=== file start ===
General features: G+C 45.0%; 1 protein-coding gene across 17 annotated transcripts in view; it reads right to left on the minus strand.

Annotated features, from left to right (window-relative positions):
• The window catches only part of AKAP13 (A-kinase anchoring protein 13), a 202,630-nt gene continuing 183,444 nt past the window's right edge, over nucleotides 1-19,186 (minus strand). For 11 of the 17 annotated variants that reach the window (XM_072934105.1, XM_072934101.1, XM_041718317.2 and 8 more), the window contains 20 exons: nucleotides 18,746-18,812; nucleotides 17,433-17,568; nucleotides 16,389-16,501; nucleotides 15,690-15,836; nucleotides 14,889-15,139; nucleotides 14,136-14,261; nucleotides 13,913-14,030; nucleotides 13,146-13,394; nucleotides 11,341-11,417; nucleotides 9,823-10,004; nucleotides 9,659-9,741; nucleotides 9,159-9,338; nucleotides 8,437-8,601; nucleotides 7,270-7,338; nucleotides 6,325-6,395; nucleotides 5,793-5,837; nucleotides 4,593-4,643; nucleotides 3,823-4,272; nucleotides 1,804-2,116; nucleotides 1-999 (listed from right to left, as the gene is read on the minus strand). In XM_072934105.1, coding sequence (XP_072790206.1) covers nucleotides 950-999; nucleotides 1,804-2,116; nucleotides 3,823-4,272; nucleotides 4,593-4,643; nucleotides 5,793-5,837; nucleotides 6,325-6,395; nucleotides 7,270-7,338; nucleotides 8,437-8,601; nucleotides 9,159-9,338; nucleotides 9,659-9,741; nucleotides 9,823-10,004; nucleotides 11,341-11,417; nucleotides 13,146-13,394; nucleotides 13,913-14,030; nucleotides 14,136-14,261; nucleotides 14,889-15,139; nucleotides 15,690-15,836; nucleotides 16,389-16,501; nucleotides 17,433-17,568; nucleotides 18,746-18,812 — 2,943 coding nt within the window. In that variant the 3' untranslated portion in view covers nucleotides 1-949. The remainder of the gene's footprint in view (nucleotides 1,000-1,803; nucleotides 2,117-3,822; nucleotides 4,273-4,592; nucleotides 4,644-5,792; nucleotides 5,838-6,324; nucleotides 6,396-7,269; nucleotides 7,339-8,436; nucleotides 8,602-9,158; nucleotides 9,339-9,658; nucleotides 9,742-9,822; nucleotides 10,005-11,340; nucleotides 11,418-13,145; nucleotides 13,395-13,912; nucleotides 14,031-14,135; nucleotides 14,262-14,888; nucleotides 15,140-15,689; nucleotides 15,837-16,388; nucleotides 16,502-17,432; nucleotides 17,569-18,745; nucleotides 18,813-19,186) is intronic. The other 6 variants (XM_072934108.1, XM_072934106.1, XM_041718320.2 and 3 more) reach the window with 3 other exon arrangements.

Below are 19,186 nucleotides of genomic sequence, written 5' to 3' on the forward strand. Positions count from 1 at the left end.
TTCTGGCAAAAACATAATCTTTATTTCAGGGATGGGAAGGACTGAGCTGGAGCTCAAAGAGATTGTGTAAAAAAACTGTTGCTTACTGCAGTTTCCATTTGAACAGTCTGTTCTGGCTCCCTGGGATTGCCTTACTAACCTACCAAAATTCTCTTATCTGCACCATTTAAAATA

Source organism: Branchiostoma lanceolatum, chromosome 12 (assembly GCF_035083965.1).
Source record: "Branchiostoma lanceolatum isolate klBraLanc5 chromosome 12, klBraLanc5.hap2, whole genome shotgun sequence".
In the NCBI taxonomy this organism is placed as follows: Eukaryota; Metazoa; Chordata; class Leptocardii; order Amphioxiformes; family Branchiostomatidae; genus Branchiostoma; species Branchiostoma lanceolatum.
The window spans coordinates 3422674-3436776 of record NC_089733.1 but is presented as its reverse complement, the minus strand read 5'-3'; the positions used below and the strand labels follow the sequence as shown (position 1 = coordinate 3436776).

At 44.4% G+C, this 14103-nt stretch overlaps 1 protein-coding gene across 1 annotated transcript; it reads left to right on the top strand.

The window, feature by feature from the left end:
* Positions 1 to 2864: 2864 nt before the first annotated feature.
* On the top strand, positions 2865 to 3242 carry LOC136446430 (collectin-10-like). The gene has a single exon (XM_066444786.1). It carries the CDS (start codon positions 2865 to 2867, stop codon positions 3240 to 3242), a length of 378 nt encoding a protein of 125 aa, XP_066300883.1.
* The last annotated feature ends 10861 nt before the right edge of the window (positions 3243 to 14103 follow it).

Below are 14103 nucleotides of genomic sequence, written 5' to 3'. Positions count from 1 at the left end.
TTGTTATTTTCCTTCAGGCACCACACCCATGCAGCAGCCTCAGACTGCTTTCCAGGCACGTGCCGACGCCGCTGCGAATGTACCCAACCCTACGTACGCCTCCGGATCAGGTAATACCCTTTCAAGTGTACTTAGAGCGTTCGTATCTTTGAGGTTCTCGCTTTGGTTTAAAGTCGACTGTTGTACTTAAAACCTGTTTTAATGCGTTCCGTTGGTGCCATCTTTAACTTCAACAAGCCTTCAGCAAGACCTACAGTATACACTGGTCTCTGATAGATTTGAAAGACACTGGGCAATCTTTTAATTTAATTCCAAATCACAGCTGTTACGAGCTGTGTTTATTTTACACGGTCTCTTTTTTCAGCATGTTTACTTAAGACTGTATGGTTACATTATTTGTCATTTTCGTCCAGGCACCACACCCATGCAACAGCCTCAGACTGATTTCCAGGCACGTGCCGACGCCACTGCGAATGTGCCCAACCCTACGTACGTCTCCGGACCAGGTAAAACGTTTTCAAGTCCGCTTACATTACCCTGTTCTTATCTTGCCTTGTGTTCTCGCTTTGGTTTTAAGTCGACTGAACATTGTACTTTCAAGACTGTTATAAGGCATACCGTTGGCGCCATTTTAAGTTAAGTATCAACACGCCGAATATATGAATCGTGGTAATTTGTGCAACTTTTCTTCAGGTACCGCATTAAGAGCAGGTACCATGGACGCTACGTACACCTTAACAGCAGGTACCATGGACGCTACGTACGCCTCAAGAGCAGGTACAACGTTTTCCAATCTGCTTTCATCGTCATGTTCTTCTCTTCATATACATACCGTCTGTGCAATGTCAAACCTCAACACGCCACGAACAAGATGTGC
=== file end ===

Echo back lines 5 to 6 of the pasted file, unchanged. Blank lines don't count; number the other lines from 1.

TTCTGGCAAAAACATAATCTTTATTTCAGGGATGGGAAGGACTGAGCTGGAGCTCAAAGAGATTGTGTAAAAAAACTGTTGCTTACTGCAGTTTCCATTTGAACAGTCTGTTCTGGCTCCCTGGGATTGCCTTACTAACCTACCAAAATTCTCTTATCTGCACCATTTAAAATA

Source organism: Branchiostoma lanceolatum, chromosome 12 (assembly GCF_035083965.1).